NU Online News Service, Oct. 30, 2003, 6:12 p.m. EST – Recent allegations of fraud against Putnam Investment Management Inc., Boston, and other fund managers should force variable annuity carriers to revise their criteria for selecting funds, experts say.

Carriers investing in funds need to probe beneath each fund’s reputation and historical performance, they say.

The Securities and Exchange Commission and state of Massachusetts lawsuits charge Putnam with allowing some of its investment officers to engage in illegal market timing. Market timers take advantage of fixed daily fund prices to make quick profits or avoid losses by trading in and out of international funds, using information not available to the general public.

The lawsuits charge that two former Putnam investment managers traded their personal assets in some of the mutual funds they managed.

In a statement, Putnam says it has launched an investigation into fund trade activities within its firm. The company also states that it has not found any evidence “of late trading in any Putnam fund or of any special arrangement made by anyone at Putnam to allow market timing in any Putnam fund.”

None of the Putnam funds specifically named by the SEC and Massachusetts regulators as illegally traded appear to be VA subaccounts, according to VA data from Finetre Corp., Herndon, Va. (Until recently, Finetre was known as AnnuityNet/VARDS.)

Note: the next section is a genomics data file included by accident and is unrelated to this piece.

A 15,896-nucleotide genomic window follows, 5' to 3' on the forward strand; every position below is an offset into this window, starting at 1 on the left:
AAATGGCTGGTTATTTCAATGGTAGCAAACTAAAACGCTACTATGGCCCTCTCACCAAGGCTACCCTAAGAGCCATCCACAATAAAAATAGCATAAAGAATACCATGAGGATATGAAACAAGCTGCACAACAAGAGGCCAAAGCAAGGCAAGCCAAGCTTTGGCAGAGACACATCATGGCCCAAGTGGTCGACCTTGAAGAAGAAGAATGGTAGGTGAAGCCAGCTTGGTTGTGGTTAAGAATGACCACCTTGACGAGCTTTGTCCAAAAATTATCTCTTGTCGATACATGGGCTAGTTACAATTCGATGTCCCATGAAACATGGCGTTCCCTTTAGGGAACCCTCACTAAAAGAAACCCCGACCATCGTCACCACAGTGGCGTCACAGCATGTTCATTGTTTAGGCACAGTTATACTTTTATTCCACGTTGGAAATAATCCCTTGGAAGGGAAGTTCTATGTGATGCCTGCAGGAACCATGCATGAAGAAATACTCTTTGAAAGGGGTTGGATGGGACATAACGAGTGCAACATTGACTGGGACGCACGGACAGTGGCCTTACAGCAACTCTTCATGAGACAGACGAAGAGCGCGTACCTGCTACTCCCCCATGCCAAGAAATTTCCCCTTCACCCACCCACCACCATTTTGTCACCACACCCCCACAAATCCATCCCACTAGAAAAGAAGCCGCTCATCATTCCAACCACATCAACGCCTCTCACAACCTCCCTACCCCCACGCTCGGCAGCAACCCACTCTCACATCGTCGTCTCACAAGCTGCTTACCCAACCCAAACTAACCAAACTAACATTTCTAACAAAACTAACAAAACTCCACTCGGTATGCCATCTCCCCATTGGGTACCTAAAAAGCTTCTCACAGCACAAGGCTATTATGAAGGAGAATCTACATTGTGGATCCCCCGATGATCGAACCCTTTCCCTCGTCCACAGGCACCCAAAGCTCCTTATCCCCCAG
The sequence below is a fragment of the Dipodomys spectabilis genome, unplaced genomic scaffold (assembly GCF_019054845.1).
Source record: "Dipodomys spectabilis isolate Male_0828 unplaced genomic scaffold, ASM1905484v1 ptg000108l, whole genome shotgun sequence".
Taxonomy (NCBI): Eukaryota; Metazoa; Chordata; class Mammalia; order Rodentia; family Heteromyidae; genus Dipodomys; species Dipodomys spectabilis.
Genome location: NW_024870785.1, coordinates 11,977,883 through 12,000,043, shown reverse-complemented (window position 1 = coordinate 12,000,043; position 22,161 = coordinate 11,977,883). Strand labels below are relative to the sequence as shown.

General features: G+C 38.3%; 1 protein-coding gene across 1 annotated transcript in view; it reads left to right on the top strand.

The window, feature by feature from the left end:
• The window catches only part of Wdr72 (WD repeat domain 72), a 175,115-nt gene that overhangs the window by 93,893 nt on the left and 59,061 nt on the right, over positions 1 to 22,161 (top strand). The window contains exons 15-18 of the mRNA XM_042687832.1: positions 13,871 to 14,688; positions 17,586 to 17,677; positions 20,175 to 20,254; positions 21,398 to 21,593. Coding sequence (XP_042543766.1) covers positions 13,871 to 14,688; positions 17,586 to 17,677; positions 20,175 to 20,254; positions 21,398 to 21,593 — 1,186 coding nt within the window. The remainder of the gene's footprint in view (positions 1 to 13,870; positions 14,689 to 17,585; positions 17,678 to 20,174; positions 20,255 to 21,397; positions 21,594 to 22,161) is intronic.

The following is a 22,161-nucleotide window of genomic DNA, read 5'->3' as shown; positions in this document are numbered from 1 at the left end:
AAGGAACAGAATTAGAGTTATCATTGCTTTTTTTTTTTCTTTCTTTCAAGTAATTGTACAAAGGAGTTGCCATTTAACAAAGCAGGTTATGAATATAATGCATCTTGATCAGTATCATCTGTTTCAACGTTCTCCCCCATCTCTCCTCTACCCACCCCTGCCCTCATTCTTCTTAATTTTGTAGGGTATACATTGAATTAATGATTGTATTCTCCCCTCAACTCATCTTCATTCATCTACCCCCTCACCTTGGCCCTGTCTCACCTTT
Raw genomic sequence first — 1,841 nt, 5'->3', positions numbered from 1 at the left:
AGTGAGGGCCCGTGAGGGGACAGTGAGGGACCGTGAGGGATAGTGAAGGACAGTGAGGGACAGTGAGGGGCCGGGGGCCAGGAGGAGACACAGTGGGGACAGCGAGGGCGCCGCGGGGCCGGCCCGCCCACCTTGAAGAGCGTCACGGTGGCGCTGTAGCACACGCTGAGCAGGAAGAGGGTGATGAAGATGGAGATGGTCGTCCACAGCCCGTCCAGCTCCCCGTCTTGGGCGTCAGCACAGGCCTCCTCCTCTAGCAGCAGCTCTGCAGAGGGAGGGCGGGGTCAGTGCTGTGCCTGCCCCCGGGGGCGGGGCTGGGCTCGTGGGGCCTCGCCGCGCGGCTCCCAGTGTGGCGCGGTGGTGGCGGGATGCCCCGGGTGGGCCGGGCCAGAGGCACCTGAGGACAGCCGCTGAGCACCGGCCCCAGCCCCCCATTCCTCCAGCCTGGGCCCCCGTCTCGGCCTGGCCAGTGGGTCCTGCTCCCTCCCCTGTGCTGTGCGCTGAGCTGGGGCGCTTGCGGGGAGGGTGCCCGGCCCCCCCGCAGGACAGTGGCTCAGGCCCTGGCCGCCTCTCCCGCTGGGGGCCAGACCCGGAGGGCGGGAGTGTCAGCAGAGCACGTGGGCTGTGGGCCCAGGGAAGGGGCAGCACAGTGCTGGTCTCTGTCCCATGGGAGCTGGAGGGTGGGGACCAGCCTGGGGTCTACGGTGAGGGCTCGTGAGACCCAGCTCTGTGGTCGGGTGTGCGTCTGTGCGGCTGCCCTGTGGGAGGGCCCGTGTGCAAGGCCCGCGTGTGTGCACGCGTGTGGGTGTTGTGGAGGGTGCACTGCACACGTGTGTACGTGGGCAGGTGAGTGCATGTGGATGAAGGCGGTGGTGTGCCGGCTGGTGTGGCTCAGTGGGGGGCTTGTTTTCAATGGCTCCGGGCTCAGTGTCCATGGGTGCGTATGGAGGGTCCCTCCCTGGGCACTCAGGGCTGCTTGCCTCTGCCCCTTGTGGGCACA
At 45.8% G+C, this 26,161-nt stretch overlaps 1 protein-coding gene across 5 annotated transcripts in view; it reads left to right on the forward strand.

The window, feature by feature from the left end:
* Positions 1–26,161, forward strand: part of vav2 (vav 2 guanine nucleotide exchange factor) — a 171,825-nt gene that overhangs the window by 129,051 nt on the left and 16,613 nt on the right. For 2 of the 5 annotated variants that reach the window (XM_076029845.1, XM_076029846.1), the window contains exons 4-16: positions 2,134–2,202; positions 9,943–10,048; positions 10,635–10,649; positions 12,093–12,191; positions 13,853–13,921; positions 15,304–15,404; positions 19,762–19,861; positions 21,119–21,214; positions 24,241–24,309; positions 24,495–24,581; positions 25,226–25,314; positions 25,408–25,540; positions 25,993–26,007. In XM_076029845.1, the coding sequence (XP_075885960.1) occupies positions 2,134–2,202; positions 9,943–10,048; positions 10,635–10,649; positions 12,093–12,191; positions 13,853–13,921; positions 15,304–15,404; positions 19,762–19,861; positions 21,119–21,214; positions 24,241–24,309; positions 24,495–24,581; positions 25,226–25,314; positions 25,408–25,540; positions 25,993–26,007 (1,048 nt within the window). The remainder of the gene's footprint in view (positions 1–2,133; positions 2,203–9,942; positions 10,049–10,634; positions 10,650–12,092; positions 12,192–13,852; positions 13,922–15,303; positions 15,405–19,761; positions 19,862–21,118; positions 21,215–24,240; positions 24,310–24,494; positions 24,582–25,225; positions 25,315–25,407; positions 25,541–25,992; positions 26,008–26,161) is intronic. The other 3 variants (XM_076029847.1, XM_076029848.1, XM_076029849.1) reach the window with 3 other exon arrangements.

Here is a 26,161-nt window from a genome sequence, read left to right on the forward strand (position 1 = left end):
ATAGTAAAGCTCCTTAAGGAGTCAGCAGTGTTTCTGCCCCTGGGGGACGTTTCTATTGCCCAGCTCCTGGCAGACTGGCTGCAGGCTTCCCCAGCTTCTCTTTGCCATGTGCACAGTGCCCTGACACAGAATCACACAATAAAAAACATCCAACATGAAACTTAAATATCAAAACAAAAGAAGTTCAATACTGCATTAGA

Charges of fraud against Putnam and other mutual fund companies over the market timing issue should make VA managers rethink their buying of premium-name funds, Rich Carey, director of research for Finetre, suggests.

“The big names do draw capital,” he acknowledges. “But in a new era of heightened due diligence, we need to assess the management situation much more carefully. We need to get into the organization’s philosophy.”

In a statement, Hartford Financial Services Group Inc., Hartford, says it will continue its support of Putnam, with which it has had “a long-standing relationship.”

“We are in contact with Putnam management regarding these allegations,” Hartford says. “There are no current plans to modify our investment or insurance products that use Putnam funds as investment choices.”

At press time, Allstate Corp., Northbrook, Ill., and AIG SunAmerica Life Assurance Company, New York, had not responded to requests for comment. Both companies also offer some annuities with extensive Putnam subaccounts.

Geoff Bobroff, head of the asset management consulting firm Bobroff Consulting Inc., East Greenwich, R.I., says carrier asset managers and compliance officers need to rely less on a fund manager’s reputation and more on the individual’s pattern of personal trading.

A key consideration for any fund management firm is whether it has a clear code of ethics that specifically deals with personal trading in the same funds an individual manages, Bobroff says.

“Everyone wants a portfolio manager to eat his own pudding?but that means he should invest in his own funds, not trade in them,” Bobroff says.

When researching a fund, VA advisors need to pose a few probing questions, he suggests.

“Ask, do you have a policy on personal trading? Do you [the fund manager] own your fund? Do you trade your fund? How would the organization deal with violations of ethics?

“Personal trading is OK, but if the purpose is to take advantage of short term inefficiencies in the market, that’s trading for personal gain.”

Brokers and producers may well be concerned about the effect on investor confidence in funds or in VAs that are invested in them, Bobroff says. It’s up to them pressure VA management to do their own research, he says.

“Today, the broker should say [to the VA manager], ?I selected you for screening and monitoring,’” Bobroff advises. “That’s what you are getting 50% of your advisory fee for. What are you doing to earn it? What’s your due diligence review?’”